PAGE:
Po-Chü-I was a Chinese sage, poet and politician born in Taiyuan who lived from 772 to 846AD, rising to the rank of governor of Chung-chou in Szechwan. Regarding national currency, he said something like this: let farmers reap their harvests, let bakers bake bread, let forgers make swords, let traders distribute goods throughout the realm, and let warriors defend our borders, but minting money and creating currency must be the sole monopoly and right of the Governor; for therein lies all power.

Lucky for Po-Chü-I, he never attended Harvard or London Business Schools so, untainted by today’s perverse paradigms, he perfectly grasped that whoever controls the currency of the land, controls the activities of the land, and thus controls who gets what, when and where, what shall or shall not be done (whether in war or peace), and thus holds the Destiny of the Realm in his hands.

Now, let’s fast forward to the 21st century and ask the $64 million Chinese question: Should Greece revert to the drachma?

Our Chinese sage would certainly recommend that!  Because when a horrible financial crisis like Greece’s explodes, it’s the Greeks who must decide who should pick up the bill, which requires first understanding who is responsible for the debacle.

Are the Greek people really responsible for what is happening to them or was it irresponsible usurer global bankster speculation inside and outside Greece?  Since finance is globalized, banksters can, vulture-like, spot their prey – for instance a country with a specific set of “opportunistic market conditions” – home in on it, gobble-up its economic sap, then take-off and disappear, leaving behind a horrible mess that someone else (the Greeks, in this case) must clean up.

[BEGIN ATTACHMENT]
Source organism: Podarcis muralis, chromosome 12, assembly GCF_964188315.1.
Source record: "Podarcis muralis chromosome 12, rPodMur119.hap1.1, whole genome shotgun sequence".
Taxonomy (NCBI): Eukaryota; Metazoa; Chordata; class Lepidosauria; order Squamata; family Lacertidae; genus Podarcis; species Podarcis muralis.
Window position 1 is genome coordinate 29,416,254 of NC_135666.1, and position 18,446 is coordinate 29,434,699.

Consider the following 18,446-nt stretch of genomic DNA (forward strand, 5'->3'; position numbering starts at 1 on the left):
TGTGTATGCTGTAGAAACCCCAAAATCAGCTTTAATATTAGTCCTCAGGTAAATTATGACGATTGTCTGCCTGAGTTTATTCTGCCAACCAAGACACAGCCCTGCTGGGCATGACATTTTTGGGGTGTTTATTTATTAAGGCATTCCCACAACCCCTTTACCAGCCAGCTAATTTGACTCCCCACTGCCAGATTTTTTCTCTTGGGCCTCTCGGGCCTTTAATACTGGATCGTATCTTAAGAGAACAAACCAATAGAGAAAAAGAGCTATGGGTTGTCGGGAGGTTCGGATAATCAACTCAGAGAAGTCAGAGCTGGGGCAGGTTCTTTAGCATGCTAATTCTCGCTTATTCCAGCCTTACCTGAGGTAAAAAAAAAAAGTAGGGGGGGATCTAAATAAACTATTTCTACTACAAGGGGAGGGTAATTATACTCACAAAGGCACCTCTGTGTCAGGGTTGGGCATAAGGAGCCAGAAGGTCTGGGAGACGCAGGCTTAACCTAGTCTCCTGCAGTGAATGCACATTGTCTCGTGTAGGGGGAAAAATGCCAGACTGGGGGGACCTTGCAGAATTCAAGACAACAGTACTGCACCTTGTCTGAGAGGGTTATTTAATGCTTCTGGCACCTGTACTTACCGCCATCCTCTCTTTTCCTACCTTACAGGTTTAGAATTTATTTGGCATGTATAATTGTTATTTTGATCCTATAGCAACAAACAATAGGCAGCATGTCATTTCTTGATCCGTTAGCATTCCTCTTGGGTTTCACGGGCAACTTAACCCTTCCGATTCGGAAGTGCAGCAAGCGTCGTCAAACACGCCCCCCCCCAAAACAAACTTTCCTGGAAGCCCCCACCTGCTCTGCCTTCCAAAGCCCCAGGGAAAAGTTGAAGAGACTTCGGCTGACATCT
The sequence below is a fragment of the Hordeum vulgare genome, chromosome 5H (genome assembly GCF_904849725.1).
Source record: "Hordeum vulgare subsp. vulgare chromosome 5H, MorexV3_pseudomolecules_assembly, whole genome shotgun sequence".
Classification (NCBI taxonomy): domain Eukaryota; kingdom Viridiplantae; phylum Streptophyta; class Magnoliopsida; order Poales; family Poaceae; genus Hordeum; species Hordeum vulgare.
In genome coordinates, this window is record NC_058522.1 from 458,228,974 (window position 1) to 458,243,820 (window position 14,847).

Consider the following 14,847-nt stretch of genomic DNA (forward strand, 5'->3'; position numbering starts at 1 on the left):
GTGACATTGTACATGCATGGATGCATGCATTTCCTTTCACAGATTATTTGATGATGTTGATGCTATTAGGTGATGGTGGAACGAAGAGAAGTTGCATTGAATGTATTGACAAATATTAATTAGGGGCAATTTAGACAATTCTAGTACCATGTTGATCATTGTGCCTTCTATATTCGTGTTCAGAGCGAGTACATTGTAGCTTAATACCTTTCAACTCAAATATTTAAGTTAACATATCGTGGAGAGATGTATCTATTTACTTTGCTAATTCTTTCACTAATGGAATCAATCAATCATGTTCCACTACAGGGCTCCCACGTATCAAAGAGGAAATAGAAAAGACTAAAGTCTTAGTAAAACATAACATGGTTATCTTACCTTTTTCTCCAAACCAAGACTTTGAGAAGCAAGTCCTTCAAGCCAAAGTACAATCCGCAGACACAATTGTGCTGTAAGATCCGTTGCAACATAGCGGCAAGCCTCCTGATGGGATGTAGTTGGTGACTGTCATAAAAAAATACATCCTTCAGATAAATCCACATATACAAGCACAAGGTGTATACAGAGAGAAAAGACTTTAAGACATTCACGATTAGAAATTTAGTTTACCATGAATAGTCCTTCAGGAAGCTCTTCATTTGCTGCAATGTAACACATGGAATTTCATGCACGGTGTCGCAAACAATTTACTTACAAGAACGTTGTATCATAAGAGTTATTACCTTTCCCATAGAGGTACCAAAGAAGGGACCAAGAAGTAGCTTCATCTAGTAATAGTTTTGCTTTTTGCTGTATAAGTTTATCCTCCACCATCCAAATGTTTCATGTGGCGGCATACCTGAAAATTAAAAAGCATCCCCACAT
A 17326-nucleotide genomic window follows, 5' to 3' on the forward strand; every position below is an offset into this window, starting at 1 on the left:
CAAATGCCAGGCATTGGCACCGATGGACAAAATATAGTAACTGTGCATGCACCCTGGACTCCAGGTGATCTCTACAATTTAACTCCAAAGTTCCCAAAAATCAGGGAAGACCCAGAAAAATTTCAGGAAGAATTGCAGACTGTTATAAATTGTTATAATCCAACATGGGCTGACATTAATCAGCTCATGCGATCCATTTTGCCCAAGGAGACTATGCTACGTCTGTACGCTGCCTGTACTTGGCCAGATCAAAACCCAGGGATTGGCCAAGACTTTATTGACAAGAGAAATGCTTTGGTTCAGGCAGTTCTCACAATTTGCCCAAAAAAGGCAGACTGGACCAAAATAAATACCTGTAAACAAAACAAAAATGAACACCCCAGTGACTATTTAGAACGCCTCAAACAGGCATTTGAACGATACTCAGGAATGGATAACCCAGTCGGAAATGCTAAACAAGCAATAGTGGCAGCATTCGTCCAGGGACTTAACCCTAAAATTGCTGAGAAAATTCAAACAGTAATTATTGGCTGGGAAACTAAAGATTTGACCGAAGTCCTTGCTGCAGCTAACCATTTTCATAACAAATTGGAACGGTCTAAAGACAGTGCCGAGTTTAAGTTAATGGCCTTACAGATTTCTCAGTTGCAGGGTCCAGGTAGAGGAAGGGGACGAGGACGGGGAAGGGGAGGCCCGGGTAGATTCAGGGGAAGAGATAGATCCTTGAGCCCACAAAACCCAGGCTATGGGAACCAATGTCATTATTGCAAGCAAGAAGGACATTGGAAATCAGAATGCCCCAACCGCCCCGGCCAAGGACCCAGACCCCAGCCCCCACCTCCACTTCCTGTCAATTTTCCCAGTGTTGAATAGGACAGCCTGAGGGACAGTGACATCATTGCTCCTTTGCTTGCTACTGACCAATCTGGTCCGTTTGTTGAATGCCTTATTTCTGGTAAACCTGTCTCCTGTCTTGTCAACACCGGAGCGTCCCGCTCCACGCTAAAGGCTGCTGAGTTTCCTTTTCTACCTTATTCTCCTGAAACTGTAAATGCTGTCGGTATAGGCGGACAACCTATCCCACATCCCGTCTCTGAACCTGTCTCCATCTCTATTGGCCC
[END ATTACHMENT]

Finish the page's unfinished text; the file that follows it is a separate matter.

Mme Christine Lagarde – head of the vulture bankster’s IMF watchdog – clearly spelled it out when she insolently told the Greek people they should “pay their taxes”; bankster-talk for “pay your pound of flesh so we can bail-out the banksters!”.

That’s what happened to Argentina in 2001 and 2002, where local caretaker governments obeyed the banksters to the extreme that six months before our meltdown, Argentina named David Rockefeller’s (JPMorgan Chase / Trilateral Commission / Council on Foreign Relations) and William Rhodes’s (CitiCorp / Council of Foreign Relations / Americas Society) hand-picked economic hit-man Domingo Cavallo as finance minister to engineer a full-fledged monetary collapse.